was designed to allow Americans to take their health insurance coverage with them when they changed jobs, with provisions to keep medical information confidential. But new studies have found that some health care providers apply HIPAA regulations overzealously, leaving family members, caretakers, public health and law enforcement authorities stymied in their efforts to get information.
Experts say many providers do not understand the law, have not trained their staff members to apply it judiciously, or are fearful of the threat of fines and jail terms — although no penalty has been levied in four years.
Some reports blame the language of the law itself, which says health care providers may share information with others unless the patient objects, but does not require them to do so. Thus, disclosures are voluntary and health care providers are left with broad discretion.
Government studies show there is widespread frustration with HIPAA, an unintended consequence of the 1996 law.
Mr. Rothstein, chairman of a privacy subcommittee that advises the Department of Health and Human Services, which administers HIPAA is one of HIPAA’s harshest critics and has led years of hearings across the country. Transcripts of those hearings, and accounts from hospital administrators, patient advocates, lawyers, family members, and law enforcement officials offer an anthology of HIPAA misinterpretations, some alarming, some annoying:
- Birthday parties in nursing homes in New York and Arizona have been canceled for fear that revealing a resident’s date of birth could be a violation.
- Patients were assigned code names in doctor’s waiting rooms — say, “Zebra” for a child in Newton, Mass., or “Elvis” for an adult in Kansas City, Mo. — so they could be summoned without identification.
- Nurses in an emergency room at St. Elizabeth Health Center in Youngstown, Ohio, refused to telephone parents of ailing students themselves, insisting a friend do it, for fear of passing out confidential information, the hospital’s patient advocate said.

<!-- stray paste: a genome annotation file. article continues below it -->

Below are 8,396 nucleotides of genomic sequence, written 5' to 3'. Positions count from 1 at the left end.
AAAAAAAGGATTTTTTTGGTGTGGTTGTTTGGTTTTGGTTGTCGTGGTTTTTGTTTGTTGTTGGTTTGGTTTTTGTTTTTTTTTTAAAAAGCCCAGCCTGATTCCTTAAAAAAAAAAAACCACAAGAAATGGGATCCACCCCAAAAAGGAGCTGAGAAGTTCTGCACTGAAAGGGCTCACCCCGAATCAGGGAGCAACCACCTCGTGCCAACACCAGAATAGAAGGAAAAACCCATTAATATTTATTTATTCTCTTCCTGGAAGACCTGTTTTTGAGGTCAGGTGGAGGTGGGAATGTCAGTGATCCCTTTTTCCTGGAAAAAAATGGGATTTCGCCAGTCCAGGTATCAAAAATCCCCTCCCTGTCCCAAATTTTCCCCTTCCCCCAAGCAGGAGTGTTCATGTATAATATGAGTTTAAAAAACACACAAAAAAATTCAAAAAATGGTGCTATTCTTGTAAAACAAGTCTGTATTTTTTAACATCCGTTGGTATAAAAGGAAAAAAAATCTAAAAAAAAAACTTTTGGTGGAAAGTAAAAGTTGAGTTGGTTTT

- A daughter from Oklahoma had to drive twenty-two hours to her mother’s bedside at a hospital in Tampa, Florida to determine her mother’s condition because the nurse would not give out the information over the phone.
- A man was told that he could not stay with his father-in-law while the elderly man was being treated after a stroke.
- State health departments throughout the country have been slowed in their efforts to create immunization registries for children, because information from doctors no longer flows freely.
Susan McAndrew, deputy director of health information privacy at the Department of Health and Human Services, said that problems were less frequent than they once had been but that health care providers continued to hide behind the law. “Either innocently or purposefully, entities often use this as an excuse,” she said. “They say ‘HIPAA made me do it’ when, in fact, they chose for other reasons not to make the permitted disclosures.”
Safeguarding electronic privacy required a tangle of additional regulations issued in 2003, followed last year by 101 pages of “administrative simplification.”
Ms. McAndrew explained some of the do’s and don’ts of sharing information:
Medical professionals can talk freely to family and friends, unless the patient objects. No signed authorization is necessary and the person receiving the information need not have the legal standing of, say, a health care proxy or power of attorney. As for public health authorities or those investigating crimes like child abuse, HIPAA defers to state laws, which often, though not always, require such disclosure. Medical workers may not reveal confidential information about a patient or case to reporters, but they can discuss general health issues.
Ms. McAndrew said there was no way to know how often information was withheld. Of the 27,778 privacy complaints filed since 2003, the only cases investigated, she said, were complaints filed by patients who were denied access to their own information, the one unambiguous violation of the law.
(Excerpts taken from a New York Times article which appeared in the July 3rd, 2008 paper)